McIntosh Apple Tree
Hardy Tree with Early Apple Harvest
McIntosh Apple is not only a lovely tree, but provides delicious apples early in the season. One would look enticing anywhere in your landscape where you’re able to watch the daily developing of your bright red apple harvest.
Your McIntosh Apple Tree is best known for its sumptuous fruit. Its brilliant scarlet skin, thin and smooth to the touch, creates the perfect, crisp crunch when bitten into. The pink-streaked, white flesh is both juicy and tart, prized for a variety of culinary uses.
As if the exceptional harvest weren’t enough, your McIntosh Apple Tree is also sure to be a decorative addition to your yard. No landscape is complete without a spring infusion of delicate apple blossoms in mid-April.
The scent and sight of the dainty flowers is sure to create a strong lure to pollinators, who will flock to your yard to enjoy the display. As the apples begin to develop, you’ll enjoy watching as your fruit transitions into red, decorative balls amid the vibrant green leaves.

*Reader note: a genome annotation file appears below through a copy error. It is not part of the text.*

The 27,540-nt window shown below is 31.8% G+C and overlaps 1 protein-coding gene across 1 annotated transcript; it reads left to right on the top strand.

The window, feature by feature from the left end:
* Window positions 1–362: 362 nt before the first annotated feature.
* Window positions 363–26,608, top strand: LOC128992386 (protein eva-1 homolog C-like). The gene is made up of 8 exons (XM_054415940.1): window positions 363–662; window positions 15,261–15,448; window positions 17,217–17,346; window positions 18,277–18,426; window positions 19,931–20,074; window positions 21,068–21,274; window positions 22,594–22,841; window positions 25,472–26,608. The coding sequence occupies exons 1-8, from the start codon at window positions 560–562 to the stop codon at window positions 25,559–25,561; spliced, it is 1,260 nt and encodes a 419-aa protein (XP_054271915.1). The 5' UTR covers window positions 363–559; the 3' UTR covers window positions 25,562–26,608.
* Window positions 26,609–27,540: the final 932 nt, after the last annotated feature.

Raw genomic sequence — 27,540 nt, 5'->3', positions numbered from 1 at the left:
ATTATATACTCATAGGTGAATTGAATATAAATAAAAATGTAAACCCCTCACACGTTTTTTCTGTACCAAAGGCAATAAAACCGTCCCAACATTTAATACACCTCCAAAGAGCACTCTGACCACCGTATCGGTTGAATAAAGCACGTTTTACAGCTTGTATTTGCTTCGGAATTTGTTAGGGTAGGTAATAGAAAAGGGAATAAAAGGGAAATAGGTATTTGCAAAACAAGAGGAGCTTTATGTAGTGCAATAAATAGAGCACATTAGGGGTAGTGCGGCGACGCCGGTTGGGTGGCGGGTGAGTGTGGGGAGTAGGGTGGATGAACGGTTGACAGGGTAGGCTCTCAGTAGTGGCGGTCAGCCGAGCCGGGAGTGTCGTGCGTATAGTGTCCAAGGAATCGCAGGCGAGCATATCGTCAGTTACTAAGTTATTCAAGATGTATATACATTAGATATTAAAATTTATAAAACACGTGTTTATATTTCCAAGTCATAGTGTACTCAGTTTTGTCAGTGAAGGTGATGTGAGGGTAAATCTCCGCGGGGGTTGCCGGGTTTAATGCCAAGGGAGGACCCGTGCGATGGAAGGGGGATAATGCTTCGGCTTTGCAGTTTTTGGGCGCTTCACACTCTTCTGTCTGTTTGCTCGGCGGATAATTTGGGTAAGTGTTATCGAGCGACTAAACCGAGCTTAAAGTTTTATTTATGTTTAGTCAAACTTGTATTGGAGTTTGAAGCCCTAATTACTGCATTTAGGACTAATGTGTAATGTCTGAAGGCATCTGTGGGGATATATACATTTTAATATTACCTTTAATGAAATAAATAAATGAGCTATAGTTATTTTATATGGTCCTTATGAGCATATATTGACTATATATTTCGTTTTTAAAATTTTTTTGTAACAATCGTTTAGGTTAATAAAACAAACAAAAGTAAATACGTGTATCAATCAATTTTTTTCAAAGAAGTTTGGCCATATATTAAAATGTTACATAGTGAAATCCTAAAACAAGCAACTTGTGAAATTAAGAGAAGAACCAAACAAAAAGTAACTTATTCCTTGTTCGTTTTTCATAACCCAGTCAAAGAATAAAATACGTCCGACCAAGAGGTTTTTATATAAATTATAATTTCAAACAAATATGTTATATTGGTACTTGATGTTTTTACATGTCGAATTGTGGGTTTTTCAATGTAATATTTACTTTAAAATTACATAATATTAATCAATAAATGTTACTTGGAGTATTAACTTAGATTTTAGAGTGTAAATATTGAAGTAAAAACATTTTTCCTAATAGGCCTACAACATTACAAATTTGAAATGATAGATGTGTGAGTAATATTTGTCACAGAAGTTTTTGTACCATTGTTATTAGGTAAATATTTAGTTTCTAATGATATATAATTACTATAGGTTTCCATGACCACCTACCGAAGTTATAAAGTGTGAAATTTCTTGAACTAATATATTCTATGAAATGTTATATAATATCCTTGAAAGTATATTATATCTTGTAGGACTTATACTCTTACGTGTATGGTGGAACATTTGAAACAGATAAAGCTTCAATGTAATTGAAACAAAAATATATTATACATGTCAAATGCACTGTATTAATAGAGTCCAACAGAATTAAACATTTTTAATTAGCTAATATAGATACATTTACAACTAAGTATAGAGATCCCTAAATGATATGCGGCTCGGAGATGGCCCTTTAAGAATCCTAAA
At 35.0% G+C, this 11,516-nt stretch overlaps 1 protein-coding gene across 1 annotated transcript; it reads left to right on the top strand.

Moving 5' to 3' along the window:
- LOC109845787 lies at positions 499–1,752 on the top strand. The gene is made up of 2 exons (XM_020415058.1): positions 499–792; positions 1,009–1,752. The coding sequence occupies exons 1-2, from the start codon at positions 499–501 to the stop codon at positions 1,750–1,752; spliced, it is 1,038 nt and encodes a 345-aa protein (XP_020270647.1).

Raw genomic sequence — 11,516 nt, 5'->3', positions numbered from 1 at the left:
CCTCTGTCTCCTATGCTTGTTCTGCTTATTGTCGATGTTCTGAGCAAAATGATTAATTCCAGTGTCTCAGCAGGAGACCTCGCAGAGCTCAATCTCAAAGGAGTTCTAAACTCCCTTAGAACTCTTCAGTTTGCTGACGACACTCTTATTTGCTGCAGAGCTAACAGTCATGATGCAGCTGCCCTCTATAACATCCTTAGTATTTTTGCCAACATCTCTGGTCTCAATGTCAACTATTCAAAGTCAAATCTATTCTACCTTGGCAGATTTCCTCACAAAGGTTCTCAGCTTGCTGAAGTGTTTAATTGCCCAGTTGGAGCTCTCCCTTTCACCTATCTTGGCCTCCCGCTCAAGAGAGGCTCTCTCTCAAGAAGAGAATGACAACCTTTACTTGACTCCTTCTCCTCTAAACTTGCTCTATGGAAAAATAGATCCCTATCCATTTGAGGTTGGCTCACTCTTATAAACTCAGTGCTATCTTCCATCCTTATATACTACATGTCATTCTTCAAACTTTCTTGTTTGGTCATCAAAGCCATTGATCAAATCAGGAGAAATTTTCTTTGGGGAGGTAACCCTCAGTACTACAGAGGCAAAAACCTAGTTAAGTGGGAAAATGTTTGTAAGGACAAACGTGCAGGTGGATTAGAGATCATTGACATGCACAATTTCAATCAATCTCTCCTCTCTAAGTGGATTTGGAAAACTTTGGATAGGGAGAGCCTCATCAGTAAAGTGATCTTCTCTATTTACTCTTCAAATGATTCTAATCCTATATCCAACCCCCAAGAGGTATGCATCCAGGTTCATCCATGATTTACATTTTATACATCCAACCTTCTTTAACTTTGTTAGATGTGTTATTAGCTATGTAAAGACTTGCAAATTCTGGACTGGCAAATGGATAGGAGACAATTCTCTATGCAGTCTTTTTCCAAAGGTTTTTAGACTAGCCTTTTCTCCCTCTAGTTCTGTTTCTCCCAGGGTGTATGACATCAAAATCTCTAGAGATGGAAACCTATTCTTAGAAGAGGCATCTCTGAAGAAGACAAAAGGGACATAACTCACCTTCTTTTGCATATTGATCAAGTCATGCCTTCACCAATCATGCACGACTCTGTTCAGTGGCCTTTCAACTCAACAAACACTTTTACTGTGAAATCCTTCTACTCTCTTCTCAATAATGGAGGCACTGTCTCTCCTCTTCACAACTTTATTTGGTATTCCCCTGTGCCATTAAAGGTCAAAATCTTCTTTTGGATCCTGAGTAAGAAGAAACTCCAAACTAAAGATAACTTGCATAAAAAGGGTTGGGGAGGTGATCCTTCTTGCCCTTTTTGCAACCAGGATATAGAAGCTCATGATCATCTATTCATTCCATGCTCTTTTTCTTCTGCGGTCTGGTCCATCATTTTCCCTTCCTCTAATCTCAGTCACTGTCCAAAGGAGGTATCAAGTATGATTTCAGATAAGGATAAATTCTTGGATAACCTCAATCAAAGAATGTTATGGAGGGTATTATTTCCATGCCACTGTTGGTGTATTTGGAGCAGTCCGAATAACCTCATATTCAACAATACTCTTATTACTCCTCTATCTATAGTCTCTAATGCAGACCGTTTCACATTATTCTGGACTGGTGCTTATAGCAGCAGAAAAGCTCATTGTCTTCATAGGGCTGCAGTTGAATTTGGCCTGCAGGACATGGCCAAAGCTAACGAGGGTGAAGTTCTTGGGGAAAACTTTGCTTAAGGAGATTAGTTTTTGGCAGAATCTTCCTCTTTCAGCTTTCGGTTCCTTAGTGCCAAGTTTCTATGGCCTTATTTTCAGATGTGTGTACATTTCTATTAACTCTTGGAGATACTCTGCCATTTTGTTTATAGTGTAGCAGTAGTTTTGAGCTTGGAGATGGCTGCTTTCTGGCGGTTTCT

The McIntosh apple tree is a heavy producer of small to medium sized apples that ripen early,. In fact, your apples will be ready for harvest in mid-September and persist into early winter. The tree is cold hardy and party self-fruitful.
If a pollinator is desired however, Red Delicious, Gala or any other apple tree will do well. It’s quite simply a hardy tree that will require little care from you, but provide an early harvest of wonderful fruit every year.
McIntosh apple trees were discovered growing wild in Canada in 1976. It is the most popular cultivar in Eastern Canada and New England, and is sure to be one of your favorites as well.
* Outstanding, early fruit
* Heavy producing
* Hardy tree
|Mature Height||Semi-Dwarf: 15-20'|
|Sun Exposure||Full Sun|
|Bloom Period||Mid April|
|Harvest Period||Mid September|
McIntosh Apple Tree.
- Starting at: $0.00 - Out of stock
- Cold resistant rootstock - Bud 9 Review by Aucoin
- McIntosh Apple Trees. Review by Janice Kurkiewicz
- Zone- Review by JimC
<p><strong><font size=1>Answer from Nature Hills:</strong> Planting a zone 4-6 fruit tree in a zone 8 location would not be recommended. The McIntosh apple tree would not thrive in your location (zone 8). A pear tree will not pollinate an apple tree. </p></font><br>
- A question, sorry... Review by Joe
<p><strong><font size=1>Answer from Nature Hills:</strong> The rootstock is M111.</p></font><br>
- pollination Review by shell
<p><strong><font size=1>Answer from Nature Hills:</strong> The Gala, Honeycrisp or Dolgo crabapple. </p></font><br>
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